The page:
Opening night at the Spooky Movie International Horror Film Festival, held annually in Silver Spring, Maryland, is always a treat. This year, the opener was The Final Girls, a thriller/comedy that subverts many horror-film conventions — indeed, the very notion of movies themselves.
Teenager Max (Taissa Farmiga, “Anna”) happens to be the daughter of the late scream queen Amanda Cartwright (Malin Akerman, “Rock of Ages”), who’s best remembered for her role in the seminal low-budget 1980’s horror film “Camp Bloodbath.” A few years before the movie opened, Amanda was killed in a car accident; Max survived. Not quite over her mother’s untimely death, Max is a shy, introverted young lady. Her friends include the wacky Gertie (Alia Shawkat, “Life After Beth”), Gertie’s stepbrother Duncan (Thomas Middleditch, “Silicon Valley” TV series), jock Chris (Alexander Ludwig, “Lone Survivor”) and rival Vicki (Nina Dobrev, “The Roommate”).
Duncan, a huge, huge fan of the two “Camp Bloodbath” films, has promised the local fan club that he can bring the daughter of the one and only Amanda Cartwright to a showing of the films. Something goes wrong during the showing, though, and soon Max and her pals are literally brought into the “Camp Bloodbath” movie itself.
It’s sort of like “The Purple Rose of Cairo” in reverse. The kids realize they’re in the movie when they see a familiar Volkswagen van approach them on a dirt road in the middle of a forest, just like in the film. A passenger asks about the way to the camp; moments later, the van is gone. And then another 92 minutes later (not for us watching, thankfully), the van arrives again. You get the idea.
This is taking film immersion to an entirely new level. Obviously, the teens want to just get out of the movie and get back home, but the movie won’t let them, exactly. Luckily for everyone, Duncan knows the movie by heart, line for line. The plot of “Camp Bloodbath” will be a familiar one to even the most casual of movie goers — camp counselors tell about the legend of a bullied boy who exacted revenge on his tormentors and who may still be stalking the camp. How can our modern-era group deal with this?
As if evading a machete-carrying masked psycho wasn’t enough, Max also has to deal with seeing her mom, playing the virginal Nancy, again. How do you tell someone that you’re from the future, and another universe entirely, and that they’re your mom? You kind of don’t. Awkward! But certainly Max and the others begin to feel real empathy toward the counselors, which include the ditzy blonde Tina (Angela Trimbur, “The Kings of Summer”), the macho Kurt (Adam DeVine, “The Intern”), the hip Blake (Tory N. Thompson, “Me Without You”), and Nancy. Sure, it’s just a movie, and they’re just characters, not even actors, but . . . they sure seem real, don’t they?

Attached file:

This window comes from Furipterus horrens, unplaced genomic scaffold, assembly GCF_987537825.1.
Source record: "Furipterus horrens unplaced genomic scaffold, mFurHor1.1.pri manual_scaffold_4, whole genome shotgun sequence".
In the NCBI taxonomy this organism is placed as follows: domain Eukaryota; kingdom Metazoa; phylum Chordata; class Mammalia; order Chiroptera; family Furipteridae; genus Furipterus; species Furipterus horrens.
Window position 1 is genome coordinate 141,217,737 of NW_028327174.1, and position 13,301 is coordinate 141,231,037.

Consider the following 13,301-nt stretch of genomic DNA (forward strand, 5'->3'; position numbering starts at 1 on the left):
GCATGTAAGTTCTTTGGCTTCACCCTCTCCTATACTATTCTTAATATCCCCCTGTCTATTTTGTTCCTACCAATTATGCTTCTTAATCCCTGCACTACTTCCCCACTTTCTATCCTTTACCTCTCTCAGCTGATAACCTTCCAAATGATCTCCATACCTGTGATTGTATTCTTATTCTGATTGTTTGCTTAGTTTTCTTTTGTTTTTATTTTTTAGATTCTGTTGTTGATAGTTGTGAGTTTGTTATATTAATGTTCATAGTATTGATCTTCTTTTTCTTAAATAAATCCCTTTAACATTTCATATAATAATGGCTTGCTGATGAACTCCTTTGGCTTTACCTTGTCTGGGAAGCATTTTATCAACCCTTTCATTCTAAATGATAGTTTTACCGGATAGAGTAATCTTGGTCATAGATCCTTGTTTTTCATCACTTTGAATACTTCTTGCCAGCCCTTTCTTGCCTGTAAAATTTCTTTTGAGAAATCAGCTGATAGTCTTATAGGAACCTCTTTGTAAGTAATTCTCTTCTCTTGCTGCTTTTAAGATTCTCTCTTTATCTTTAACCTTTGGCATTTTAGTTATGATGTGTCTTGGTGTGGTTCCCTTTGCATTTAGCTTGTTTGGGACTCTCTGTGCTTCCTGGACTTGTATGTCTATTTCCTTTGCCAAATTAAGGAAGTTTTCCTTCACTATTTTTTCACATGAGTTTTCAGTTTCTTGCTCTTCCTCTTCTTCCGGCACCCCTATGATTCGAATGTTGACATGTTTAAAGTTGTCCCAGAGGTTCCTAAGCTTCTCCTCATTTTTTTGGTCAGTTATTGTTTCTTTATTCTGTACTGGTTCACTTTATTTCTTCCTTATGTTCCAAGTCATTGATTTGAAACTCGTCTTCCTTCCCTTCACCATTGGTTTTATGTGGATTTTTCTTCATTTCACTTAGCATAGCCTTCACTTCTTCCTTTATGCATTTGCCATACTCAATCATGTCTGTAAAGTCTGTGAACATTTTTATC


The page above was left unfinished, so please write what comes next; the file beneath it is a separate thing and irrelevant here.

I loved the premise of The Final Girls. I also loved the various tropes that are nudged and tweaked, such as the fact that having sex means you die next, getting naked means you die next, and the only person who can defeat the psycho, the Final Girl, will be the virgin among them. I also loved the authentic look and feel of the movie within the movie; it’s set in the 1980s, so there’s plenty of “awesome” and “tubular” and high fade haircuts and boomboxes and short shorts.
The writing, by Joshua John Miller and M.A. Fortin, is quick witted and heavily nuanced. The script gives each of the main characters the opportunity to stand out, so we’re not stuck with one three-dimensional character and several support staff. In the hands of a talented cast, particularly Farmiga (sister of actress Vera), Akerman, DeVine, Middleditch, and Dobrev, the terror is copiously sprinkled with organic wit.
The Final Girls is a successful send-up of 80s slasher movies, with a nod to contemporary dramas that focus on the loss of a loved one. Director Todd Strauss-Schulson does a magnificent job keeping the chaos under some control with what feels like a light hand designed to let the plot (and the actors) shine. He succeeds.
October 9, 2015 @ 8:51 pm mystic juices
saw it. every single opportunity for nakedness missed.
October 17, 2015 @ 11:00 pm dutchie
Gratuitous sex and nudity was a mainstay in the 80s slasher flicks. I would think omitting it is disingenuous to the era/genre they’re lampooning.
October 9, 2015 @ 9:04 pm Vance
It’s an allright movie nothing too scary about it and from a meta perspective Scream does it better.
October 10, 2015 @ 3:36 am Gordo
Interesting idea but extremely boring unless you like mommy-daughter blubbering.